Thursday, April 5, 2012

Vycom launches series of instructional videos on fabricating and welding for semiconductor and clean room industries

SCRANTON, USA: Vycom, a worldwide leader in PVC and HDPE materials for a variety of industries and applications, is launching a series of new “how to” videos demonstrating the best ways to fabricate, weld and build with fire-safe materials.

These materials, under the family name Flametec, are used primarily to build wet benches and cabinetry for the highly specialized semiconductor and clean room industries.

Released every week starting Thursday April 5, 2012 on YouTube Channel, the nine videos feature such topics as creating 90 degree butt welds, corner welds (v-grooves) and highly skilled speed, tack and flush welds as well as seamless cabinetry and heat bending. The series begins with “I Am Flametec,” an overview of how the material is manufactured. It can also be accessed on the Vycom website.

“Our goal for the video series is to share knowledge and best practices that will enhance the use of our materials and help advance the industry,” said Chris Paas, director of Sales and Marketing, Vycom. “The materials used for semiconductor equipment have to meet strict standards for fire-resistance, while being easy to work with and perform over the long-term.”

The video series was filmed at The Activar Plastics Products Group in Minneapolis, which is comprised of Seelye-Eiler Plastics, Mid-America Plastics, LabAire Systems and Circuit Chemistry Equipment— divisions that manufacture equipment for the semiconductor, medical , clean room, aerospace, chemical/plating and electronics industries.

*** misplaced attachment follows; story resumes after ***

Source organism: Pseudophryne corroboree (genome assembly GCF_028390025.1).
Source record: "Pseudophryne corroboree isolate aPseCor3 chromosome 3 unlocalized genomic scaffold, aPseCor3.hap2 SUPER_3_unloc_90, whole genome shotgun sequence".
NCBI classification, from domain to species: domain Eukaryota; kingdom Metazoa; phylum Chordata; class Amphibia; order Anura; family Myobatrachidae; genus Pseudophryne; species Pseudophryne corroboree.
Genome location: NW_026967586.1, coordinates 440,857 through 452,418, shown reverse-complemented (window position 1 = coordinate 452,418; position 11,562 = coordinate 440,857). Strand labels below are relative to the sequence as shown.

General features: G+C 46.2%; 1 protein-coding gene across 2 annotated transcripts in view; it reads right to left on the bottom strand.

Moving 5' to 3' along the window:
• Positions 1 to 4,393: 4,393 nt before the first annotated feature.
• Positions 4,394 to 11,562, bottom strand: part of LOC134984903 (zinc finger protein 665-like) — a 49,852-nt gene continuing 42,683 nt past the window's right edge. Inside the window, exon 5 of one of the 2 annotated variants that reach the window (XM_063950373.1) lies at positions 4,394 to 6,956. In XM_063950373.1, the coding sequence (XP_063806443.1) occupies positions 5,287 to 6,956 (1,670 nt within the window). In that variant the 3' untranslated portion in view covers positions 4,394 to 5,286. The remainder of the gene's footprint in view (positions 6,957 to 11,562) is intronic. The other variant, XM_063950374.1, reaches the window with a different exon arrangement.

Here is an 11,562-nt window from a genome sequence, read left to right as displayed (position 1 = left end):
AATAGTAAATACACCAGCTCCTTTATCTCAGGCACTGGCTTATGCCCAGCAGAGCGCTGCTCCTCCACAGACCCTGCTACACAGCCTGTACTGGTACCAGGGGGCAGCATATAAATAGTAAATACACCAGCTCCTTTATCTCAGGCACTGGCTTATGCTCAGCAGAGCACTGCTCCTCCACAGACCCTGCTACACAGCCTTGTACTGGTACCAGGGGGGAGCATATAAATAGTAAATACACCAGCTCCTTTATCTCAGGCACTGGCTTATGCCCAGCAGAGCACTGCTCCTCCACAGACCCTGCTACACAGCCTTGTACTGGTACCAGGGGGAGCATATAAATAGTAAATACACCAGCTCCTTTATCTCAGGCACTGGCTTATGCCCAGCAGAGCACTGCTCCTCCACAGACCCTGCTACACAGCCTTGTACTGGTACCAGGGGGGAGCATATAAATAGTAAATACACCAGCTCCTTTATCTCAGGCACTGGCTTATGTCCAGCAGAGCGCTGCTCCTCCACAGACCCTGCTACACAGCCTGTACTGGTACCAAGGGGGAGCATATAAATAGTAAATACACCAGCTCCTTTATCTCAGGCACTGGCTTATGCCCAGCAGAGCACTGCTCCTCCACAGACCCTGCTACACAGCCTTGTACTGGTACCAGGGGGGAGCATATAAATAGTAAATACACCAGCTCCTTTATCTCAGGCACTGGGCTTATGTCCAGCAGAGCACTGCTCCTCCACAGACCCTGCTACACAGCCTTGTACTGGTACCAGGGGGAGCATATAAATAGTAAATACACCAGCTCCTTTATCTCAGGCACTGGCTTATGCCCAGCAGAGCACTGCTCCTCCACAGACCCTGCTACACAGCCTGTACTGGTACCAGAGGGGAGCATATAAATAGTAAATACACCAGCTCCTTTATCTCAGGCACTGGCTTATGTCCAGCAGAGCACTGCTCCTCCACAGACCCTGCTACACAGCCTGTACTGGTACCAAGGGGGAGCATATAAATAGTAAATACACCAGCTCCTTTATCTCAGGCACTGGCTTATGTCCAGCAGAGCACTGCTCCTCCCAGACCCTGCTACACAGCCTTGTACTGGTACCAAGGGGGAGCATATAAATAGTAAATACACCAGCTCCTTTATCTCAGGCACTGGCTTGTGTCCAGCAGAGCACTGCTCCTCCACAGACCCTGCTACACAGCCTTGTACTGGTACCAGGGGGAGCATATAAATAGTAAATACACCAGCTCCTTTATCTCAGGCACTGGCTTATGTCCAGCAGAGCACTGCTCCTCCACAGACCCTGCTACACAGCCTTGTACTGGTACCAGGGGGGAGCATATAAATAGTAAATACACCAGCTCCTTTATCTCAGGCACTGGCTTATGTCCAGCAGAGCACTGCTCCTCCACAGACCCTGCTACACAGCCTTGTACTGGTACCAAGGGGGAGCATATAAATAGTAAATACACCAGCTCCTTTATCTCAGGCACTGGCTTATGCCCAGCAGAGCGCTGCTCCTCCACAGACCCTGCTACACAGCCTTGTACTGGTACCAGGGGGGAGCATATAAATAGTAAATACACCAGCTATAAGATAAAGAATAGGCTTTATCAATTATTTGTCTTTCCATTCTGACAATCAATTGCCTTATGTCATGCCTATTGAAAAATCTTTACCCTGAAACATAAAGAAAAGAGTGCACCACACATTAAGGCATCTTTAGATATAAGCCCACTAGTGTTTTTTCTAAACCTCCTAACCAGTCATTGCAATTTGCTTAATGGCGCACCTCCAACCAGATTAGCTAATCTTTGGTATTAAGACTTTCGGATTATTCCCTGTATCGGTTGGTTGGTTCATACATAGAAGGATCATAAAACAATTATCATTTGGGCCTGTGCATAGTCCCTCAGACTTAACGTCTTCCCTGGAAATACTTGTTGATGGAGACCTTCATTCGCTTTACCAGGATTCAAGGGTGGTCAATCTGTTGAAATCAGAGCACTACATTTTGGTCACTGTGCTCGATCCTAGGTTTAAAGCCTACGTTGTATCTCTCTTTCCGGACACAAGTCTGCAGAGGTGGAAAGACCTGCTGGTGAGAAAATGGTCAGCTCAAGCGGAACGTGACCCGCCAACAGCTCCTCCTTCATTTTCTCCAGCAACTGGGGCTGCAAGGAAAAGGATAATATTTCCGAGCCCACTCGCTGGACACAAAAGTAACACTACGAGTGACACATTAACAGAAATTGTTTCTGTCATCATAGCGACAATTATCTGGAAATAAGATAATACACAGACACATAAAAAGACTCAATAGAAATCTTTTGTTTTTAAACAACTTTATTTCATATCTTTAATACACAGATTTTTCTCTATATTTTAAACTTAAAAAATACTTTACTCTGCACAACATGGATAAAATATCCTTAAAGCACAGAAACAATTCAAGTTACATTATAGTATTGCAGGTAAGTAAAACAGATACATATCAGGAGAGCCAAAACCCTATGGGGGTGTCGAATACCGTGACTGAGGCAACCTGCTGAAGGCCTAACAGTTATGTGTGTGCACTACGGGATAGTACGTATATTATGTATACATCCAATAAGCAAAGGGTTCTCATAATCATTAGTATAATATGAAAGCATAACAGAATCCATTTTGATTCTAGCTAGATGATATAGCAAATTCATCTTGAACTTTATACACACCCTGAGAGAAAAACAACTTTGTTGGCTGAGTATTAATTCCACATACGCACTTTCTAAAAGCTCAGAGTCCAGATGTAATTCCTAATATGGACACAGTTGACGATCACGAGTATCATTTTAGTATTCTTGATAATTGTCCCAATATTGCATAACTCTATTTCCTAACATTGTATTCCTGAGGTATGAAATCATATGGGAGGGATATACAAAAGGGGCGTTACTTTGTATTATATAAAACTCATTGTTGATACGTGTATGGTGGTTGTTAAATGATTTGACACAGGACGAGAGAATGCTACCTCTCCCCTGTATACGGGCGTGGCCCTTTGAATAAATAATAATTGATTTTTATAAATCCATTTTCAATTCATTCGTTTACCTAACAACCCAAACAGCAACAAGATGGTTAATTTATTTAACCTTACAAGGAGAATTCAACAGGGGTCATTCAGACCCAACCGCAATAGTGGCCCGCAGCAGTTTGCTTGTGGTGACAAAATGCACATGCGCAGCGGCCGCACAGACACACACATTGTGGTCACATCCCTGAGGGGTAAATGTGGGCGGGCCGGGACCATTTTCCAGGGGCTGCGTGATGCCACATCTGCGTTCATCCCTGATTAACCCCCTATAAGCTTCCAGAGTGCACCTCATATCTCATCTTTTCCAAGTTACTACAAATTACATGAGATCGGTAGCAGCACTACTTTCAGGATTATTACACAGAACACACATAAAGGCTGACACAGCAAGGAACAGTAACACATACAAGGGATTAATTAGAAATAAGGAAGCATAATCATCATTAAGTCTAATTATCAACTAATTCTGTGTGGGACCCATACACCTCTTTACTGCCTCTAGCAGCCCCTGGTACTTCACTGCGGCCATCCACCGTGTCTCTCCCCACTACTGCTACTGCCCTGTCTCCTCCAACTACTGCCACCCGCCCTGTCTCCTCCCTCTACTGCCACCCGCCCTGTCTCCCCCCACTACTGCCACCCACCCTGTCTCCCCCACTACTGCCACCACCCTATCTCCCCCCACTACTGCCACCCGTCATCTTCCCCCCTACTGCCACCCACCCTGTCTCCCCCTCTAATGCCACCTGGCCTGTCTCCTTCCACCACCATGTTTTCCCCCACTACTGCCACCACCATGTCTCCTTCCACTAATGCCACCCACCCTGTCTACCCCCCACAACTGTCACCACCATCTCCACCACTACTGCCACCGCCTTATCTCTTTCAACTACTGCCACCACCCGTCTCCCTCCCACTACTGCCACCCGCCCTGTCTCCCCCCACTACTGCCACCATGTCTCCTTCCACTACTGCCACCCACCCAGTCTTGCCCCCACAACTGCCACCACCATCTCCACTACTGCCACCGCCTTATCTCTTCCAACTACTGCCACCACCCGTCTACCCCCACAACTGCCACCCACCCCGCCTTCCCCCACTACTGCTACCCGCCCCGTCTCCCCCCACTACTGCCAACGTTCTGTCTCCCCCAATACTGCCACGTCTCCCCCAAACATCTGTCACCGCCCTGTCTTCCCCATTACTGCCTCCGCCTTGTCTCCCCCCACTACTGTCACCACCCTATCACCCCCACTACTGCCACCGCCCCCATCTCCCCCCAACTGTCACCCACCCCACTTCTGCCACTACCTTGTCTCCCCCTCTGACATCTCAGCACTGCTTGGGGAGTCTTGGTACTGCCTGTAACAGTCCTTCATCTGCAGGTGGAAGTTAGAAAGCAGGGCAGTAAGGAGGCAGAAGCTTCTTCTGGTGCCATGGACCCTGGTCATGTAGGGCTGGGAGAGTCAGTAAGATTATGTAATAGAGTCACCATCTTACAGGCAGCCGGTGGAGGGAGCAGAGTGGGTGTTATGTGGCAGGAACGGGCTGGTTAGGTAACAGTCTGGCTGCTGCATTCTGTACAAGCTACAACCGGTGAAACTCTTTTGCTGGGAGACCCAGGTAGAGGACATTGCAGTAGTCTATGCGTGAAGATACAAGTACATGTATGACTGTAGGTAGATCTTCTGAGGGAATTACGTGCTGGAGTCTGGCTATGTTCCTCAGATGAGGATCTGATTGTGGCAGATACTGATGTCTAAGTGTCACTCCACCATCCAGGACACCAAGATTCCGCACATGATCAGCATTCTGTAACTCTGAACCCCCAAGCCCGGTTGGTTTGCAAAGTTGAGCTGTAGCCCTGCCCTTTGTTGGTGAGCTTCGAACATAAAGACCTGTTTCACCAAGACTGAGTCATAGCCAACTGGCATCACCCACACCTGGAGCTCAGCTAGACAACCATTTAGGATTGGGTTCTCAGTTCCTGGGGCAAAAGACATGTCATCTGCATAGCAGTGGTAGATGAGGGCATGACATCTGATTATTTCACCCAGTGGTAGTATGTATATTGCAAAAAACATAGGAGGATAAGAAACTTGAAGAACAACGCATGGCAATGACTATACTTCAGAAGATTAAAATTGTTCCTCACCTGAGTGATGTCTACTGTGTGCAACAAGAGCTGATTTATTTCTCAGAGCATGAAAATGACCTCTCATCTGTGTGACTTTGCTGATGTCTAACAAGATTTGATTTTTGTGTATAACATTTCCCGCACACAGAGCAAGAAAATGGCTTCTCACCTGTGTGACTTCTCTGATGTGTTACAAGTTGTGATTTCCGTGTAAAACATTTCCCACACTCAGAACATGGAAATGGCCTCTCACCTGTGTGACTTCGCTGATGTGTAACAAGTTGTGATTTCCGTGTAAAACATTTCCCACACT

The “stars” of each video segment are the employees of Activar’s divisions, who provide first-hand knowledge and tips for achieving the best welds using Flametec material. “Our employees share their welding acumen learned in their day-by-day experiences of working with Flametec,” said David Harvey, Supply Chain director for Activar. “The material has excellent welding characteristics, superior strength, consistent dimensional accuracy, lack of internal stresses and color uniformity--all properties that enhance our fabrication and machining projects.”

Harvey noted the importance of strong, welded joints to their customers’ semiconductor chip production. “The chips are bathed or etched using harsh chemicals and acids,” he said. “The process moves at a very fast pace—any glitch from a leaky joint can hold up valuable production time.”

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